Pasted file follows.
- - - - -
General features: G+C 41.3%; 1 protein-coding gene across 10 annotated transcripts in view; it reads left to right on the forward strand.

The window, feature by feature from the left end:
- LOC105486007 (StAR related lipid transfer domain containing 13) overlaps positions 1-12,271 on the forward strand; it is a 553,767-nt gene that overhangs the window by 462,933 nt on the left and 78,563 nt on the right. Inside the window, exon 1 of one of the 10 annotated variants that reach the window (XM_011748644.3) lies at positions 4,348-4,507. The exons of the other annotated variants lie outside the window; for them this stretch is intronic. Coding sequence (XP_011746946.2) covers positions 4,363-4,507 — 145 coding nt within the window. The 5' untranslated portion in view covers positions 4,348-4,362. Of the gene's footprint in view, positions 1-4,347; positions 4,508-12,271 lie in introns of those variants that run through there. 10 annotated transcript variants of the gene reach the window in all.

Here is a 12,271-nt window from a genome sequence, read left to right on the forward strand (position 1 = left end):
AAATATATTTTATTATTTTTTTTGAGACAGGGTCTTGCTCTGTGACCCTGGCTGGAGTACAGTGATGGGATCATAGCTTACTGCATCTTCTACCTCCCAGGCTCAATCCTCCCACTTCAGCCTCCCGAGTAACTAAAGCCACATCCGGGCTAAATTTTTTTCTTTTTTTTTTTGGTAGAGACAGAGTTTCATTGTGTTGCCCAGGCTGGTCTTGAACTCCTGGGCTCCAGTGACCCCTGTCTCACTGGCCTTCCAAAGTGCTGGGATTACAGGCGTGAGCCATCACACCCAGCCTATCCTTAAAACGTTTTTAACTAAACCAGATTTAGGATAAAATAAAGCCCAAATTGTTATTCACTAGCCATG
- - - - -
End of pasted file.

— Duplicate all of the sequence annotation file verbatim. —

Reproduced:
General features: G+C 41.3%; 1 protein-coding gene across 10 annotated transcripts in view; it reads left to right on the forward strand.

The window, feature by feature from the left end:
- LOC105486007 (StAR related lipid transfer domain containing 13) overlaps positions 1-12,271 on the forward strand; it is a 553,767-nt gene that overhangs the window by 462,933 nt on the left and 78,563 nt on the right. Inside the window, exon 1 of one of the 10 annotated variants that reach the window (XM_011748644.3) lies at positions 4,348-4,507. The exons of the other annotated variants lie outside the window; for them this stretch is intronic. Coding sequence (XP_011746946.2) covers positions 4,363-4,507 — 145 coding nt within the window. The 5' untranslated portion in view covers positions 4,348-4,362. Of the gene's footprint in view, positions 1-4,347; positions 4,508-12,271 lie in introns of those variants that run through there. 10 annotated transcript variants of the gene reach the window in all.

Here is a 12,271-nt window from a genome sequence, read left to right on the forward strand (position 1 = left end):
AAATATATTTTATTATTTTTTTTGAGACAGGGTCTTGCTCTGTGACCCTGGCTGGAGTACAGTGATGGGATCATAGCTTACTGCATCTTCTACCTCCCAGGCTCAATCCTCCCACTTCAGCCTCCCGAGTAACTAAAGCCACATCCGGGCTAAATTTTTTTCTTTTTTTTTTTGGTAGAGACAGAGTTTCATTGTGTTGCCCAGGCTGGTCTTGAACTCCTGGGCTCCAGTGACCCCTGTCTCACTGGCCTTCCAAAGTGCTGGGATTACAGGCGTGAGCCATCACACCCAGCCTATCCTTAAAACGTTTTTAACTAAACCAGATTTAGGATAAAATAAAGCCCAAATTGTTATTCACTAGCCATG